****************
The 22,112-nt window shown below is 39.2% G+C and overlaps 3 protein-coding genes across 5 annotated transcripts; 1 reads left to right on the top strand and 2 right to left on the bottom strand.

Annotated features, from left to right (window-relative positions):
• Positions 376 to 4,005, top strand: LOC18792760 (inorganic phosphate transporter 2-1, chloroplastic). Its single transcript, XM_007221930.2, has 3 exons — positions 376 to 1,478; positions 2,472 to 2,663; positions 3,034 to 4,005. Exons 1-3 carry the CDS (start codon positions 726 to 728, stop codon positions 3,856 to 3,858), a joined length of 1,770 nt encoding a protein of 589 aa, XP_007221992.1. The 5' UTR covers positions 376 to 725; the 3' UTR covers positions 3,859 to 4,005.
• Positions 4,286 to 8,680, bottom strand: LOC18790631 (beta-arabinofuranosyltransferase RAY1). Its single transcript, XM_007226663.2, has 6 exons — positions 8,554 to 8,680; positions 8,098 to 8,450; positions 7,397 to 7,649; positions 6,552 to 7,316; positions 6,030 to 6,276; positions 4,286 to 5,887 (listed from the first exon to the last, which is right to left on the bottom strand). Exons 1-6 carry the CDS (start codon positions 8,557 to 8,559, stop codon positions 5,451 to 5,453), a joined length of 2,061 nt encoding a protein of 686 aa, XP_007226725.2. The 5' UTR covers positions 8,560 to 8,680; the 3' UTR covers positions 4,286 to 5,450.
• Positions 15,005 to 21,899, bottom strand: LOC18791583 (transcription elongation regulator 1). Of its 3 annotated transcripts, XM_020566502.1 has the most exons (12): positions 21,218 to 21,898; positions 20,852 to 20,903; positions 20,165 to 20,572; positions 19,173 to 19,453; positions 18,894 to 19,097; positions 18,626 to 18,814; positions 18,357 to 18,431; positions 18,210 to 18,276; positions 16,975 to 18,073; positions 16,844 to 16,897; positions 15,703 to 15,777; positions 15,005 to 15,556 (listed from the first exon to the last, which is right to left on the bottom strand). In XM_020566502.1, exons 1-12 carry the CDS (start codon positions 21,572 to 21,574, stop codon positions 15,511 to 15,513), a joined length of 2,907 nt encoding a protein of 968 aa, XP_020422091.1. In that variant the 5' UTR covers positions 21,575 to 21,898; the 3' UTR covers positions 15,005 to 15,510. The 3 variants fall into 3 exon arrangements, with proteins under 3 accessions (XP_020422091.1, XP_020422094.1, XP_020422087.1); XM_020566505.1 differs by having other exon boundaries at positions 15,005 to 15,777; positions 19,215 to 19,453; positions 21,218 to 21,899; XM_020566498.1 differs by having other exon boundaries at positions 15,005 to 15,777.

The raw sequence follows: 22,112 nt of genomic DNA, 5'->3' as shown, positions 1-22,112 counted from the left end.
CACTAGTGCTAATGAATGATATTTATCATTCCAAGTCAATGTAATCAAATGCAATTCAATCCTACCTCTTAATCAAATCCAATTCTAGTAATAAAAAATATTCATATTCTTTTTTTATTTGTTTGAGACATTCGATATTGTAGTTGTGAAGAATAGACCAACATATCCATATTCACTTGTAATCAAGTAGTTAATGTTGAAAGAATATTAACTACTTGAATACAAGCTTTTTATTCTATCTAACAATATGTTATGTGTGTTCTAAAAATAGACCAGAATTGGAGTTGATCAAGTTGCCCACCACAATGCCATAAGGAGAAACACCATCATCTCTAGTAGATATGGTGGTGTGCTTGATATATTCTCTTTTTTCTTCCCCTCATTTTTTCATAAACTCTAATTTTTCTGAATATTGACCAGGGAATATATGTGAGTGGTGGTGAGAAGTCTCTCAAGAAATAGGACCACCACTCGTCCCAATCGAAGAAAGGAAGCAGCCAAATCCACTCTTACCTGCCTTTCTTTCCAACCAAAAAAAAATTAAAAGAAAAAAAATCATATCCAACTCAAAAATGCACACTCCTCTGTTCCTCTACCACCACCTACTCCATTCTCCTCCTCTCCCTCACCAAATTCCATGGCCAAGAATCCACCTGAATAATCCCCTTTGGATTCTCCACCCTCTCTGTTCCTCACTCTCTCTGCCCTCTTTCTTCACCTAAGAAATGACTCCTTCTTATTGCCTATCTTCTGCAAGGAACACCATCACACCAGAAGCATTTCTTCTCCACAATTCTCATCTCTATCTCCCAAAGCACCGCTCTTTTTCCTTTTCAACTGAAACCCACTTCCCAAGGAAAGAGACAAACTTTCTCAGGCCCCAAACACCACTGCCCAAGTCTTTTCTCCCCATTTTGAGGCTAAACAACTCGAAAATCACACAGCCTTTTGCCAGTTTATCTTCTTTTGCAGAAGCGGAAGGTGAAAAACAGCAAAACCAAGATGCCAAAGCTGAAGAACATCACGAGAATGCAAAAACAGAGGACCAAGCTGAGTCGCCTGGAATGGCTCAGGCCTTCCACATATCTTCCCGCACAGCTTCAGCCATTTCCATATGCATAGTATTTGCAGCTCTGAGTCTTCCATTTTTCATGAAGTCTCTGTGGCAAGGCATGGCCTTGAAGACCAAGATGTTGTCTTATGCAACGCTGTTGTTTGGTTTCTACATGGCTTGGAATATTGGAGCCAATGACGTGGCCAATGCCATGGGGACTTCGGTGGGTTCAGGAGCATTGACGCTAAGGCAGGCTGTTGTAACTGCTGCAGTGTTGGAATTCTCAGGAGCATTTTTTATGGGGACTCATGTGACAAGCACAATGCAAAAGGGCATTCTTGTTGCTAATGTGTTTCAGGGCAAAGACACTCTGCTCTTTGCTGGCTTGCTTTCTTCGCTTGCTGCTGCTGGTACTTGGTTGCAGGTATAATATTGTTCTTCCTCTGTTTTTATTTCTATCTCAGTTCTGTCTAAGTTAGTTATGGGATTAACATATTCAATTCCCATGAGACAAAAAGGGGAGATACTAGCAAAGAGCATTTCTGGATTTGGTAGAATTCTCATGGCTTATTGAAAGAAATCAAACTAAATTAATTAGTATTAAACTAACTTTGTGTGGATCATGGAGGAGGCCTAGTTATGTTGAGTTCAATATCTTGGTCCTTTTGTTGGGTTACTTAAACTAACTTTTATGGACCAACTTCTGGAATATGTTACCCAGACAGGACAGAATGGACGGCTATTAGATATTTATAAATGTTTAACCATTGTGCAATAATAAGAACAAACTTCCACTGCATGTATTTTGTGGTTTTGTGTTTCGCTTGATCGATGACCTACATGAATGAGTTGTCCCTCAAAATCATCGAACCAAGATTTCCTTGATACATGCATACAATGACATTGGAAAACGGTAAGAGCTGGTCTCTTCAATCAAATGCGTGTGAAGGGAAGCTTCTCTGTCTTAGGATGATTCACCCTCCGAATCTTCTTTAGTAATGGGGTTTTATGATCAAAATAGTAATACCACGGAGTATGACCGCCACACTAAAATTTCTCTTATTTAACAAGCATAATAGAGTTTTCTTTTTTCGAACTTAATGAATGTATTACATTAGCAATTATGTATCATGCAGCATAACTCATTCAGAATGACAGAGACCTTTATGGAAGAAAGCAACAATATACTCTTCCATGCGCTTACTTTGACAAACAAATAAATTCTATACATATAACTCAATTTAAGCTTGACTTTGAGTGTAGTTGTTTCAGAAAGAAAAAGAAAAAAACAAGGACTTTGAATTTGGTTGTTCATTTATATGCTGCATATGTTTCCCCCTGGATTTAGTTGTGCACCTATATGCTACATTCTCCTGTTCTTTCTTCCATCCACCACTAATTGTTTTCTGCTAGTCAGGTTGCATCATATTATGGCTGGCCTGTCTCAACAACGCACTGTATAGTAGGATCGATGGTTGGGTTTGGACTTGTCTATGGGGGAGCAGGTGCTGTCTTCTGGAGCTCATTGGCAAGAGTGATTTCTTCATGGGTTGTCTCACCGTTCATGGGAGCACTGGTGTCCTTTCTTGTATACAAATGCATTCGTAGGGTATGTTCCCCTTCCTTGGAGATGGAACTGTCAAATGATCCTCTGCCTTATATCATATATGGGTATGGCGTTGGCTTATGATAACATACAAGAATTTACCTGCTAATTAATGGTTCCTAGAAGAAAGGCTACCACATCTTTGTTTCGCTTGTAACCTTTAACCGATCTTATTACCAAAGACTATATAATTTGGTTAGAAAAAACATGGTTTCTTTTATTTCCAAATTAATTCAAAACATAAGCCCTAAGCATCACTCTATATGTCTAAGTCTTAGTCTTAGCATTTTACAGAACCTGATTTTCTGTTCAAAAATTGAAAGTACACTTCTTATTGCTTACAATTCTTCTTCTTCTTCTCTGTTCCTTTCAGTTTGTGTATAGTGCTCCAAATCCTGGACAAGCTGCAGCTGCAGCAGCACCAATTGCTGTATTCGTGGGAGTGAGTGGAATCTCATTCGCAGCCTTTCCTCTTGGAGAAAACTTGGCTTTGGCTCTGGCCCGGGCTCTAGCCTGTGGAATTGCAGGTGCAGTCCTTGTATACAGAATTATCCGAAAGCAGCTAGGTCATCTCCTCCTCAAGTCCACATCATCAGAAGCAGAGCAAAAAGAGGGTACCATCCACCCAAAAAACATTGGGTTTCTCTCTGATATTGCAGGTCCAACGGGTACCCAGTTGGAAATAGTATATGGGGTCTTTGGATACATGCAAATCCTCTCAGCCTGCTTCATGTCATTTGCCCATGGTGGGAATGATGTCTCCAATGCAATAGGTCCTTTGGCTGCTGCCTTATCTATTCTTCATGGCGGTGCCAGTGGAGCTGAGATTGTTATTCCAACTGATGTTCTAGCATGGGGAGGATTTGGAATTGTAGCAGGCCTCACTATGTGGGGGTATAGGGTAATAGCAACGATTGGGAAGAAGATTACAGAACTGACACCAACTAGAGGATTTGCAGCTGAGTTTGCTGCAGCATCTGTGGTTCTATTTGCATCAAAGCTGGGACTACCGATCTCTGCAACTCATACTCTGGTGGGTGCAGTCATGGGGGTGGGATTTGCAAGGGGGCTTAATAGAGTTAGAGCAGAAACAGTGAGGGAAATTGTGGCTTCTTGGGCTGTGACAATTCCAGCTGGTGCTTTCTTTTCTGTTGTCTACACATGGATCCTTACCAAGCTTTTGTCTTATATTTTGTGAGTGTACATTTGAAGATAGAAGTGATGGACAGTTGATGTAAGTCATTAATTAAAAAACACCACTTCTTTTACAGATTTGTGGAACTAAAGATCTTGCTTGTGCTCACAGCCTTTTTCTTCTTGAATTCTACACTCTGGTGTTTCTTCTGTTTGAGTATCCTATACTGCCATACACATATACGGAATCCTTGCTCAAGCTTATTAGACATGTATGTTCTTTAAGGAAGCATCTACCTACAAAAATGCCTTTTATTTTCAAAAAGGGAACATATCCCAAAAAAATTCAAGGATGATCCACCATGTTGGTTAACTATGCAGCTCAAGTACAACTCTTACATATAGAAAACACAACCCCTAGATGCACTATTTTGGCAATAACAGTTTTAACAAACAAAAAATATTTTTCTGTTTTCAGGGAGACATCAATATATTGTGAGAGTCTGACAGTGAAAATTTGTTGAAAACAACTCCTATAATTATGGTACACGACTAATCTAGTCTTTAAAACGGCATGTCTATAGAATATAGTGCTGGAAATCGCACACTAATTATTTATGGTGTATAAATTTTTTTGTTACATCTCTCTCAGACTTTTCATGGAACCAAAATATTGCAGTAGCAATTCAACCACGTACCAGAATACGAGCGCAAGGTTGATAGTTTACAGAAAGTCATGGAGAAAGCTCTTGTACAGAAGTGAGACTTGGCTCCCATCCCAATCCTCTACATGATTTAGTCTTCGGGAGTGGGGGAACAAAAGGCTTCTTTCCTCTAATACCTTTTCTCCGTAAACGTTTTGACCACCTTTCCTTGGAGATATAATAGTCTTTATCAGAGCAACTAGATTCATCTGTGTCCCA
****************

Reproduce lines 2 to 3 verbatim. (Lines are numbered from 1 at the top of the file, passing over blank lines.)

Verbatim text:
Annotated features, from left to right (window-relative positions):
• Positions 376 to 4,005, top strand: LOC18792760 (inorganic phosphate transporter 2-1, chloroplastic). Its single transcript, XM_007221930.2, has 3 exons — positions 376 to 1,478; positions 2,472 to 2,663; positions 3,034 to 4,005. Exons 1-3 carry the CDS (start codon positions 726 to 728, stop codon positions 3,856 to 3,858), a joined length of 1,770 nt encoding a protein of 589 aa, XP_007221992.1. The 5' UTR covers positions 376 to 725; the 3' UTR covers positions 3,859 to 4,005.